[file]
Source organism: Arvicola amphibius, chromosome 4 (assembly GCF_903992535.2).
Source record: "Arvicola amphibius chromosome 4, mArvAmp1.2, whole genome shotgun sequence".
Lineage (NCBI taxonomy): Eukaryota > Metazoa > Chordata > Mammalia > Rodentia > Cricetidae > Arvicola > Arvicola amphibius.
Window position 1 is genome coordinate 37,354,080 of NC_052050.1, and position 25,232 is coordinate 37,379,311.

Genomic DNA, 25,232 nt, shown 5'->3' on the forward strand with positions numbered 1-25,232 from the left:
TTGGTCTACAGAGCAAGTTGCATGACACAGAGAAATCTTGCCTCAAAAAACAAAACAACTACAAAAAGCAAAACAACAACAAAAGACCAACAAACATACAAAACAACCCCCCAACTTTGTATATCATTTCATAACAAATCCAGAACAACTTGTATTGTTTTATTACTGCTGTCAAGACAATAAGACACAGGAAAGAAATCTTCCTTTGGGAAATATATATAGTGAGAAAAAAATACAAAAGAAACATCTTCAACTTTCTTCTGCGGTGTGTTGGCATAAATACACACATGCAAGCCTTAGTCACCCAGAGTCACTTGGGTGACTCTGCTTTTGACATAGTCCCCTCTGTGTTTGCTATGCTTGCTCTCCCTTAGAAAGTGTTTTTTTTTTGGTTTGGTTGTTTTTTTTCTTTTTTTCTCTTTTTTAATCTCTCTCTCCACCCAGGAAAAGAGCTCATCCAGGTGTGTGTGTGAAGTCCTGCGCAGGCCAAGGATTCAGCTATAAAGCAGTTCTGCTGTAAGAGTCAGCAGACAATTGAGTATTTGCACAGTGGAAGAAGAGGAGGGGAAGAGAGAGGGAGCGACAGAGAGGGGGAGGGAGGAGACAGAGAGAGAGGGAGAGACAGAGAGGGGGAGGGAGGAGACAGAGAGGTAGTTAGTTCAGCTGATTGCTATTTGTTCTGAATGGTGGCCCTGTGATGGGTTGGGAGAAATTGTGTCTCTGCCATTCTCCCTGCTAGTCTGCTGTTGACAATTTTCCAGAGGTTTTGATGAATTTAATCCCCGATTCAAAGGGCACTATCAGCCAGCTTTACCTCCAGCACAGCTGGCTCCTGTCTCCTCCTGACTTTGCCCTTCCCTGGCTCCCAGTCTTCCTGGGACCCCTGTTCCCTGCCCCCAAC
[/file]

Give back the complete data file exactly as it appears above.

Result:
Source organism: Arvicola amphibius, chromosome 4 (assembly GCF_903992535.2).
Source record: "Arvicola amphibius chromosome 4, mArvAmp1.2, whole genome shotgun sequence".
Lineage (NCBI taxonomy): Eukaryota > Metazoa > Chordata > Mammalia > Rodentia > Cricetidae > Arvicola > Arvicola amphibius.
Window position 1 is genome coordinate 37,354,080 of NC_052050.1, and position 25,232 is coordinate 37,379,311.

Genomic DNA, 25,232 nt, shown 5'->3' on the forward strand with positions numbered 1-25,232 from the left:
TTGGTCTACAGAGCAAGTTGCATGACACAGAGAAATCTTGCCTCAAAAAACAAAACAACTACAAAAAGCAAAACAACAACAAAAGACCAACAAACATACAAAACAACCCCCCAACTTTGTATATCATTTCATAACAAATCCAGAACAACTTGTATTGTTTTATTACTGCTGTCAAGACAATAAGACACAGGAAAGAAATCTTCCTTTGGGAAATATATATAGTGAGAAAAAAATACAAAAGAAACATCTTCAACTTTCTTCTGCGGTGTGTTGGCATAAATACACACATGCAAGCCTTAGTCACCCAGAGTCACTTGGGTGACTCTGCTTTTGACATAGTCCCCTCTGTGTTTGCTATGCTTGCTCTCCCTTAGAAAGTGTTTTTTTTTTGGTTTGGTTGTTTTTTTTCTTTTTTTCTCTTTTTTAATCTCTCTCTCCACCCAGGAAAAGAGCTCATCCAGGTGTGTGTGTGAAGTCCTGCGCAGGCCAAGGATTCAGCTATAAAGCAGTTCTGCTGTAAGAGTCAGCAGACAATTGAGTATTTGCACAGTGGAAGAAGAGGAGGGGAAGAGAGAGGGAGCGACAGAGAGGGGGAGGGAGGAGACAGAGAGAGAGGGAGAGACAGAGAGGGGGAGGGAGGAGACAGAGAGGTAGTTAGTTCAGCTGATTGCTATTTGTTCTGAATGGTGGCCCTGTGATGGGTTGGGAGAAATTGTGTCTCTGCCATTCTCCCTGCTAGTCTGCTGTTGACAATTTTCCAGAGGTTTTGATGAATTTAATCCCCGATTCAAAGGGCACTATCAGCCAGCTTTACCTCCAGCACAGCTGGCTCCTGTCTCCTCCTGACTTTGCCCTTCCCTGGCTCCCAGTCTTCCTGGGACCCCTGTTCCCTGCCCCCAAC